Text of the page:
Robert Gately joins me today on TheGlobalDig. Robert was was born in 1946 in Lynn, Massachusetts. He appeared in 15 feature length films, and a notable lead in a independent student film titled, FRAME, which won the Platinum award for ‘Best Dramatic Short’ at the Houston Worldfest in 2002. He currently lives in Bethlehem with his wife, Lois, who is his editor and is affectionately known as ‘Jellybean’. He has two cats, Enki and Gilgamesh, who answer to no one except themselves.
And onto the interview...
Robert, where do your ideas come from?
My most successful screenplay, in terms of writing contest wins, came from a dream. It was one of those things when I woke up laughing and my wife asked me what was so funny. I couldn’t explain it to her without sounding ridiculous, so I wrote a screenplay about it.
Pretty awesome that your wife is such an inspiration to you.
Yes, that particular screenplay became my only comedy and I wrote it in a week. I’ve been editing it ever since, however.
Another idea came while watching a movie (the Longest Yard). I began thinking about how this story could be told if it were basketball, not football.
Or maybe the most elaborate story came from an experience. It was a downsizing experience I had in 1993 where many people got hurt financially, and emotionally. That writing experience led me to the idea of having unchecked greed as the reason for a layoff and the hero fights the corporation and exposes executives’ idiocy.
One non-fiction book I wrote (Fillossofee: Messages from a Grandfather) came from the desire to inspire my progeny. My grand-daughter told me she was billed for 13,000 text messages one month and then I asked her a few questions about life in general and she didn’t seem to be interested. Social networking was the center of her life, and that was that. So, I figured she, and others in the family, needed to be inspired and expand their minds a bit.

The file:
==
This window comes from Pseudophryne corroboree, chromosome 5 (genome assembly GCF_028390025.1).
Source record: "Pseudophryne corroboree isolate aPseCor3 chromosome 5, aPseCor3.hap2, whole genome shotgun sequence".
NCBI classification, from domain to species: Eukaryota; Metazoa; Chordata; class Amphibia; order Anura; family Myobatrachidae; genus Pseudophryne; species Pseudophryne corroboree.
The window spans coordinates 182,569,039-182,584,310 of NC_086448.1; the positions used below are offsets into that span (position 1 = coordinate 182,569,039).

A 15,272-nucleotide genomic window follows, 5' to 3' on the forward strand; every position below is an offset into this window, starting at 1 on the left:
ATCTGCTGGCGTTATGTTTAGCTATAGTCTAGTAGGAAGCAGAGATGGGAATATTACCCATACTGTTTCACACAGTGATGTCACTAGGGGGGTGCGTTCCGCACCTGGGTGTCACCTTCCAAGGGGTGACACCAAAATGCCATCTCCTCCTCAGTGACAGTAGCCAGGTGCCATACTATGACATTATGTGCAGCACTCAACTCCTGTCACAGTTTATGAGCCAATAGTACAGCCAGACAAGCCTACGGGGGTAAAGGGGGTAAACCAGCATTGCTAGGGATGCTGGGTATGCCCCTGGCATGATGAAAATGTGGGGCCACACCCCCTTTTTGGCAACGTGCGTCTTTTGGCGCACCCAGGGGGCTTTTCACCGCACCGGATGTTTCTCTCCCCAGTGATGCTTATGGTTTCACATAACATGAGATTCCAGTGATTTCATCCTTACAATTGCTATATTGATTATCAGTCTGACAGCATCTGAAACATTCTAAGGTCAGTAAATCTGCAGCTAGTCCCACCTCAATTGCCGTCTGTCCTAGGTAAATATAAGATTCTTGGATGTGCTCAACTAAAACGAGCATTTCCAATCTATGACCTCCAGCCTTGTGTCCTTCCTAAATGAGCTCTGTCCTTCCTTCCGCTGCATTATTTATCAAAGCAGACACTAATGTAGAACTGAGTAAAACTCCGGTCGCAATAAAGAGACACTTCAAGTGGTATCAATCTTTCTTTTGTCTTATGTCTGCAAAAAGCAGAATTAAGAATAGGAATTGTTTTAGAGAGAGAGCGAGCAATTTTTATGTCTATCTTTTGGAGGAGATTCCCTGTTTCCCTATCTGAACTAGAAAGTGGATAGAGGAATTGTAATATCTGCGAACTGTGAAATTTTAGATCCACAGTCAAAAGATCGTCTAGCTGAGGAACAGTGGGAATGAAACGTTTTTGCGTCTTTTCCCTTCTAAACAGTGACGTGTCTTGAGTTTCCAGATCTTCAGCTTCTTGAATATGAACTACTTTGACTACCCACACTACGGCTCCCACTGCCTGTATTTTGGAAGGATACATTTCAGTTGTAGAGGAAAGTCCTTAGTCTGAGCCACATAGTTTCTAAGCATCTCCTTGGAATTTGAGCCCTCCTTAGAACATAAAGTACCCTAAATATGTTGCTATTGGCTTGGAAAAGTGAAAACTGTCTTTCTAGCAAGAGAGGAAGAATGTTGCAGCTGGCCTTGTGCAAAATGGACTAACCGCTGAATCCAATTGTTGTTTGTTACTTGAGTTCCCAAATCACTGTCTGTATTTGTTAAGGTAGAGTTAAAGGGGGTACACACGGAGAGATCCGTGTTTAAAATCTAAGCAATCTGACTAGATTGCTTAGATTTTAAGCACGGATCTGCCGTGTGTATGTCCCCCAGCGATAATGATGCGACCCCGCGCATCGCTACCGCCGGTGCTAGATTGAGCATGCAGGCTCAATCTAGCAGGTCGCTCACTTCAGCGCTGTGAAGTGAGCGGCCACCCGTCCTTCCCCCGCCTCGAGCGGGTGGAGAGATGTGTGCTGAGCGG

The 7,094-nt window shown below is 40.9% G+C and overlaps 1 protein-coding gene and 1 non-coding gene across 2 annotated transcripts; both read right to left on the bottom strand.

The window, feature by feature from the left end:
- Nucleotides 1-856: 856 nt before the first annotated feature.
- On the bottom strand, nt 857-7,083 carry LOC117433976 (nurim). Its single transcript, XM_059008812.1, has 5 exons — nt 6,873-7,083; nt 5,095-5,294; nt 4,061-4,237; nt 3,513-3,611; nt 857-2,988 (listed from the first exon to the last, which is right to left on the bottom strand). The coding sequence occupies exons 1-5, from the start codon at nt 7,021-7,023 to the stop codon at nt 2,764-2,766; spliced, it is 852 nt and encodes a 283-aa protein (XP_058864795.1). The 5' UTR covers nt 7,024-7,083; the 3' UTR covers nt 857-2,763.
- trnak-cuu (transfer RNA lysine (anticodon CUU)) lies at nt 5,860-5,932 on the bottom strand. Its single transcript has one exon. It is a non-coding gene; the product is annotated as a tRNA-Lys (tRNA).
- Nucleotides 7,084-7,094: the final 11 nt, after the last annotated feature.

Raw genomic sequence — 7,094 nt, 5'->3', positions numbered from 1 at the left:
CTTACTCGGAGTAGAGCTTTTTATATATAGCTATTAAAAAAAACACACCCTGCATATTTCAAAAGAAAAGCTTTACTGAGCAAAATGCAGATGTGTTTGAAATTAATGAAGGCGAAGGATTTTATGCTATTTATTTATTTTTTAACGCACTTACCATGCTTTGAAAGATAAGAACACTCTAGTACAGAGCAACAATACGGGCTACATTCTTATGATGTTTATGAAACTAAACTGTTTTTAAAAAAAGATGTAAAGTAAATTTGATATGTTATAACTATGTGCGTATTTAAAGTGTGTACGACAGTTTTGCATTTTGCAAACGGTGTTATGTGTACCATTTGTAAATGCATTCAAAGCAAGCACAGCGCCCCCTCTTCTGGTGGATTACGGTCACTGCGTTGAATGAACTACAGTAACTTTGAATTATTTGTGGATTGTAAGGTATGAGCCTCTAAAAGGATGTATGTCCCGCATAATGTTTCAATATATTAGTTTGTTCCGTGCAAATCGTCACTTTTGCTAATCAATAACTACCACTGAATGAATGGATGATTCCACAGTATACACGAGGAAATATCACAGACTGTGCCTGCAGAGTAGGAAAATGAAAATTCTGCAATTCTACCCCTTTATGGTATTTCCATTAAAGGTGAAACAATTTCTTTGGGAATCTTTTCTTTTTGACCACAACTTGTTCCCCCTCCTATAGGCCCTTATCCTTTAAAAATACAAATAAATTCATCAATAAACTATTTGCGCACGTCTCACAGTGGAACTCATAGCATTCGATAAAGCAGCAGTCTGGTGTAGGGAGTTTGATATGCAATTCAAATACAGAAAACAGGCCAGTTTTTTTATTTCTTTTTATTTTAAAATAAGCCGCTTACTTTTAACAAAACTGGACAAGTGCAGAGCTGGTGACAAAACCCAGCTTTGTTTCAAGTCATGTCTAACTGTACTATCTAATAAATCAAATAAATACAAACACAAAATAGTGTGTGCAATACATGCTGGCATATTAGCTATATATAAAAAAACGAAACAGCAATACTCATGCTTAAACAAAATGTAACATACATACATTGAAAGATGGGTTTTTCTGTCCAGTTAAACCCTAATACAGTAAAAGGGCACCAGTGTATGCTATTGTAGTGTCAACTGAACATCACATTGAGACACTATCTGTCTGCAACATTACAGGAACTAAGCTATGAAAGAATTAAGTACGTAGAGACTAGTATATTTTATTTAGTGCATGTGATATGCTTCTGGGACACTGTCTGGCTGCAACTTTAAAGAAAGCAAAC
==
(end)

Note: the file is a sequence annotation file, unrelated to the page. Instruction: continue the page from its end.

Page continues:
My favorite story I like to tell is where I got the desire to write – the passion, that is. I have to journey back to 5th grade to explain to you why writing is such a big part of my life. We had to read a book and write a synopsis as a task that my fifth-grade teacher gave us. These ‘book reports’ would then be graded as if it were a ‘contest’. Winner-take-all kind-of-thing. That's when I discovered the flap -- a brief outline from the publisher, those beautifully written words that perfectly captured the emotions and the essence of the story. For a 5th grade boy trying desperately to rise from the sleepy world of his imagination, I did a despicable thing. I used the flap in writing the synopsis, paraphrasing as best as a fifth grader could, and submitted the paper into the contest. As fate would have it, I won the competition. I was embarrassed, humbled at receiving an award I didn't deserve. That day was the beginning of my writing career where a little flame burned in my soul to be able to express myself with some degree of grace where I would never have to rely on someone else’s words to express how ‘I’ felt. That desire turned into something else. I learned later it was called passion.